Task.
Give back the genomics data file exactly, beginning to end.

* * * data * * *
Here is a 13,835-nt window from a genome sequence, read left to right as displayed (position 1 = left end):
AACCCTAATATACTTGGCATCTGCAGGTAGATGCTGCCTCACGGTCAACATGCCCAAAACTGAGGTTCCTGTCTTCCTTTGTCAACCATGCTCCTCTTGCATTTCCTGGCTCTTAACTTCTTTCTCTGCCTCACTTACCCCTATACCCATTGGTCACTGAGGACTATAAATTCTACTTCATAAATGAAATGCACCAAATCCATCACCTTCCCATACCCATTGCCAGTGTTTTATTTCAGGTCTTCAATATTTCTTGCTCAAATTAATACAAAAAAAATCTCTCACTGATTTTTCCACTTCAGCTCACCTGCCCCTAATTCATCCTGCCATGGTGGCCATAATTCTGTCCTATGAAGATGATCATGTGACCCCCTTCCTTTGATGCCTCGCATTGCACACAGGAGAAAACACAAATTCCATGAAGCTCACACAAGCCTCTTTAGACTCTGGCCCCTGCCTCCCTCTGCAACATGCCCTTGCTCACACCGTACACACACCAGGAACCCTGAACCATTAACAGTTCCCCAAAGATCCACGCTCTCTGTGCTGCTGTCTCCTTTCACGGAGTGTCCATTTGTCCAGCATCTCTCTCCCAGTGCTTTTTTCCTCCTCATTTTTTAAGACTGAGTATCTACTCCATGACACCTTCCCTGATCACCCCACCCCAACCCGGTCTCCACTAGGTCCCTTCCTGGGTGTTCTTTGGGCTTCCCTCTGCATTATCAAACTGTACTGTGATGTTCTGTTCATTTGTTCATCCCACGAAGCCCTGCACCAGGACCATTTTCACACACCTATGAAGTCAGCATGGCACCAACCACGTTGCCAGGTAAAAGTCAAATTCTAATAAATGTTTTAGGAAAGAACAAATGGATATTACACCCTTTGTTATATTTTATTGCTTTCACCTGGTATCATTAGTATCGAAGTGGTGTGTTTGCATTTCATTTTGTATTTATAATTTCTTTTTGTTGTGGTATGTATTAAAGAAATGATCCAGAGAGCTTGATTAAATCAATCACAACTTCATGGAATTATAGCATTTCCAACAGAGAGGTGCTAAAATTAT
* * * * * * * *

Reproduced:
Here is a 13,835-nt window from a genome sequence, read left to right as displayed (position 1 = left end):
AACCCTAATATACTTGGCATCTGCAGGTAGATGCTGCCTCACGGTCAACATGCCCAAAACTGAGGTTCCTGTCTTCCTTTGTCAACCATGCTCCTCTTGCATTTCCTGGCTCTTAACTTCTTTCTCTGCCTCACTTACCCCTATACCCATTGGTCACTGAGGACTATAAATTCTACTTCATAAATGAAATGCACCAAATCCATCACCTTCCCATACCCATTGCCAGTGTTTTATTTCAGGTCTTCAATATTTCTTGCTCAAATTAATACAAAAAAAATCTCTCACTGATTTTTCCACTTCAGCTCACCTGCCCCTAATTCATCCTGCCATGGTGGCCATAATTCTGTCCTATGAAGATGATCATGTGACCCCCTTCCTTTGATGCCTCGCATTGCACACAGGAGAAAACACAAATTCCATGAAGCTCACACAAGCCTCTTTAGACTCTGGCCCCTGCCTCCCTCTGCAACATGCCCTTGCTCACACCGTACACACACCAGGAACCCTGAACCATTAACAGTTCCCCAAAGATCCACGCTCTCTGTGCTGCTGTCTCCTTTCACGGAGTGTCCATTTGTCCAGCATCTCTCTCCCAGTGCTTTTTTCCTCCTCATTTTTTAAGACTGAGTATCTACTCCATGACACCTTCCCTGATCACCCCACCCCAACCCGGTCTCCACTAGGTCCCTTCCTGGGTGTTCTTTGGGCTTCCCTCTGCATTATCAAACTGTACTGTGATGTTCTGTTCATTTGTTCATCCCACGAAGCCCTGCACCAGGACCATTTTCACACACCTATGAAGTCAGCATGGCACCAACCACGTTGCCAGGTAAAAGTCAAATTCTAATAAATGTTTTAGGAAAGAACAAATGGATATTACACCCTTTGTTATATTTTATTGCTTTCACCTGGTATCATTAGTATCGAAGTGGTGTGTTTGCATTTCATTTTGTATTTATAATTTCTTTTTGTTGTGGTATGTATTAAAGAAATGATCCAGAGAGCTTGATTAAATCAATCACAACTTCATGGAATTATAGCATTTCCAACAGAGAGGTGCTAAAATTAT